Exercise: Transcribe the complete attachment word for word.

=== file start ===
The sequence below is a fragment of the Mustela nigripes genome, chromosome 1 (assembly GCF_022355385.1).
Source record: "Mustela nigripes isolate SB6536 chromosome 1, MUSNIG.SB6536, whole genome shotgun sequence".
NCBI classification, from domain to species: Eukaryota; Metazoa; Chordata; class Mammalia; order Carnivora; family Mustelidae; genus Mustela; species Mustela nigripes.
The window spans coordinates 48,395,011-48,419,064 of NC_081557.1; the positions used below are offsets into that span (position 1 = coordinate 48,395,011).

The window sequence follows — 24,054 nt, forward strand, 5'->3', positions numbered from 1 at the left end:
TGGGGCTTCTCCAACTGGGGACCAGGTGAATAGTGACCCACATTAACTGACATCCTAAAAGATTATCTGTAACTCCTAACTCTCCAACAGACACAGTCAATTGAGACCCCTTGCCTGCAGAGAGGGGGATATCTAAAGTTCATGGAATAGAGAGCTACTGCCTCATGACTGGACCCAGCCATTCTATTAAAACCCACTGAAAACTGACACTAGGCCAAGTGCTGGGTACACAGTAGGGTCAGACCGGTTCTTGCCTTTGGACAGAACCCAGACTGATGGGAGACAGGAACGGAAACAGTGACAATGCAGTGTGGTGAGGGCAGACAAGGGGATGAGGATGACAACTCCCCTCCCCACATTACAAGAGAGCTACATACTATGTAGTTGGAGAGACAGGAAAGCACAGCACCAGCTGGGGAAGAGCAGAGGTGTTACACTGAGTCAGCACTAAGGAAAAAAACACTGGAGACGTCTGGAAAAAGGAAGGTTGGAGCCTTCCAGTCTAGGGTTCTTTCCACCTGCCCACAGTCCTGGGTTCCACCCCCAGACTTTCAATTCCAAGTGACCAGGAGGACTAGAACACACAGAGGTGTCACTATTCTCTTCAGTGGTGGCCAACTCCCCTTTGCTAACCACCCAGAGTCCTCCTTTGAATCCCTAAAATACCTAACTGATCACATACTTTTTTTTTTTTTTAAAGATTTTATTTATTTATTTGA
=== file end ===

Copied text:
The sequence below is a fragment of the Mustela nigripes genome, chromosome 1 (assembly GCF_022355385.1).
Source record: "Mustela nigripes isolate SB6536 chromosome 1, MUSNIG.SB6536, whole genome shotgun sequence".
NCBI classification, from domain to species: Eukaryota; Metazoa; Chordata; class Mammalia; order Carnivora; family Mustelidae; genus Mustela; species Mustela nigripes.
The window spans coordinates 48,395,011-48,419,064 of NC_081557.1; the positions used below are offsets into that span (position 1 = coordinate 48,395,011).

The window sequence follows — 24,054 nt, forward strand, 5'->3', positions numbered from 1 at the left end:
TGGGGCTTCTCCAACTGGGGACCAGGTGAATAGTGACCCACATTAACTGACATCCTAAAAGATTATCTGTAACTCCTAACTCTCCAACAGACACAGTCAATTGAGACCCCTTGCCTGCAGAGAGGGGGATATCTAAAGTTCATGGAATAGAGAGCTACTGCCTCATGACTGGACCCAGCCATTCTATTAAAACCCACTGAAAACTGACACTAGGCCAAGTGCTGGGTACACAGTAGGGTCAGACCGGTTCTTGCCTTTGGACAGAACCCAGACTGATGGGAGACAGGAACGGAAACAGTGACAATGCAGTGTGGTGAGGGCAGACAAGGGGATGAGGATGACAACTCCCCTCCCCACATTACAAGAGAGCTACATACTATGTAGTTGGAGAGACAGGAAAGCACAGCACCAGCTGGGGAAGAGCAGAGGTGTTACACTGAGTCAGCACTAAGGAAAAAAACACTGGAGACGTCTGGAAAAAGGAAGGTTGGAGCCTTCCAGTCTAGGGTTCTTTCCACCTGCCCACAGTCCTGGGTTCCACCCCCAGACTTTCAATTCCAAGTGACCAGGAGGACTAGAACACACAGAGGTGTCACTATTCTCTTCAGTGGTGGCCAACTCCCCTTTGCTAACCACCCAGAGTCCTCCTTTGAATCCCTAAAATACCTAACTGATCACATACTTTTTTTTTTTTTTAAAGATTTTATTTATTTATTTGA